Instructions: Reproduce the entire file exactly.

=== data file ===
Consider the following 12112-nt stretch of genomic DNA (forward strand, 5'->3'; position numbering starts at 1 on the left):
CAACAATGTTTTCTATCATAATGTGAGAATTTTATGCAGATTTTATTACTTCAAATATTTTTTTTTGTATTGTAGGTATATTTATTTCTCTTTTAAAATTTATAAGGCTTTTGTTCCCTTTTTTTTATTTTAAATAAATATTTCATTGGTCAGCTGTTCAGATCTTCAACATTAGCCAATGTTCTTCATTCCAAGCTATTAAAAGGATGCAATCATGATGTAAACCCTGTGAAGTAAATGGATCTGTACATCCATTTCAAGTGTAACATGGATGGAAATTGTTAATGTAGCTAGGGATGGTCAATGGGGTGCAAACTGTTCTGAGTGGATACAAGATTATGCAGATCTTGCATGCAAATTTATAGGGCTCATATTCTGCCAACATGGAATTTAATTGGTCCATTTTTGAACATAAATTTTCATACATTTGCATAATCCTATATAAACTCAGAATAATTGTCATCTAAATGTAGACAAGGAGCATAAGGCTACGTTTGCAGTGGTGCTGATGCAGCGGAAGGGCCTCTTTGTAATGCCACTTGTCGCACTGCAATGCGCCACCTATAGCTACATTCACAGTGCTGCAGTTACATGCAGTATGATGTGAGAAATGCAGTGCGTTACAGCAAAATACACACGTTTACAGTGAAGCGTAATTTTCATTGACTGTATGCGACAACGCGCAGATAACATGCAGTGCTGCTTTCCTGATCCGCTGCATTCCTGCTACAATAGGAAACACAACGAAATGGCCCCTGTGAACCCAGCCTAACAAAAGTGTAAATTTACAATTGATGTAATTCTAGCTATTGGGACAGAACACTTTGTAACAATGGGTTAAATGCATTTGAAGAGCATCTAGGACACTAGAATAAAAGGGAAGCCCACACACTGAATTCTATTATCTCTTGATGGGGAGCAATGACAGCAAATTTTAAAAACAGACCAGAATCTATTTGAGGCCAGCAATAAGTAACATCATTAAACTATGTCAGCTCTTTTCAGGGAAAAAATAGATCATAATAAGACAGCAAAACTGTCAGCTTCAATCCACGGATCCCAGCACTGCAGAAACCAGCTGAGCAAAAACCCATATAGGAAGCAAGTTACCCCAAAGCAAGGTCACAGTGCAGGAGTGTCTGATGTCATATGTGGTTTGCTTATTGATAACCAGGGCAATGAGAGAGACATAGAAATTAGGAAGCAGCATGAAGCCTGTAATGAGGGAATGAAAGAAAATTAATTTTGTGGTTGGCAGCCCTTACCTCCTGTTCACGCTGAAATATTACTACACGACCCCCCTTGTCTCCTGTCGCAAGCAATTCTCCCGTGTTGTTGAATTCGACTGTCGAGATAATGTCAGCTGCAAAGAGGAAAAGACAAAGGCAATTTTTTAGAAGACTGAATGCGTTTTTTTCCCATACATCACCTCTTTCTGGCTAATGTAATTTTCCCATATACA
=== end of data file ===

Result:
Consider the following 12112-nt stretch of genomic DNA (forward strand, 5'->3'; position numbering starts at 1 on the left):
CAACAATGTTTTCTATCATAATGTGAGAATTTTATGCAGATTTTATTACTTCAAATATTTTTTTTTGTATTGTAGGTATATTTATTTCTCTTTTAAAATTTATAAGGCTTTTGTTCCCTTTTTTTTATTTTAAATAAATATTTCATTGGTCAGCTGTTCAGATCTTCAACATTAGCCAATGTTCTTCATTCCAAGCTATTAAAAGGATGCAATCATGATGTAAACCCTGTGAAGTAAATGGATCTGTACATCCATTTCAAGTGTAACATGGATGGAAATTGTTAATGTAGCTAGGGATGGTCAATGGGGTGCAAACTGTTCTGAGTGGATACAAGATTATGCAGATCTTGCATGCAAATTTATAGGGCTCATATTCTGCCAACATGGAATTTAATTGGTCCATTTTTGAACATAAATTTTCATACATTTGCATAATCCTATATAAACTCAGAATAATTGTCATCTAAATGTAGACAAGGAGCATAAGGCTACGTTTGCAGTGGTGCTGATGCAGCGGAAGGGCCTCTTTGTAATGCCACTTGTCGCACTGCAATGCGCCACCTATAGCTACATTCACAGTGCTGCAGTTACATGCAGTATGATGTGAGAAATGCAGTGCGTTACAGCAAAATACACACGTTTACAGTGAAGCGTAATTTTCATTGACTGTATGCGACAACGCGCAGATAACATGCAGTGCTGCTTTCCTGATCCGCTGCATTCCTGCTACAATAGGAAACACAACGAAATGGCCCCTGTGAACCCAGCCTAACAAAAGTGTAAATTTACAATTGATGTAATTCTAGCTATTGGGACAGAACACTTTGTAACAATGGGTTAAATGCATTTGAAGAGCATCTAGGACACTAGAATAAAAGGGAAGCCCACACACTGAATTCTATTATCTCTTGATGGGGAGCAATGACAGCAAATTTTAAAAACAGACCAGAATCTATTTGAGGCCAGCAATAAGTAACATCATTAAACTATGTCAGCTCTTTTCAGGGAAAAAATAGATCATAATAAGACAGCAAAACTGTCAGCTTCAATCCACGGATCCCAGCACTGCAGAAACCAGCTGAGCAAAAACCCATATAGGAAGCAAGTTACCCCAAAGCAAGGTCACAGTGCAGGAGTGTCTGATGTCATATGTGGTTTGCTTATTGATAACCAGGGCAATGAGAGAGACATAGAAATTAGGAAGCAGCATGAAGCCTGTAATGAGGGAATGAAAGAAAATTAATTTTGTGGTTGGCAGCCCTTACCTCCTGTTCACGCTGAAATATTACTACACGACCCCCCTTGTCTCCTGTCGCAAGCAATTCTCCCGTGTTGTTGAATTCGACTGTCGAGATAATGTCAGCTGCAAAGAGGAAAAGACAAAGGCAATTTTTTAGAAGACTGAATGCGTTTTTTTCCCATACATCACCTCTTTCTGGCTAATGTAATTTTCCCATATACA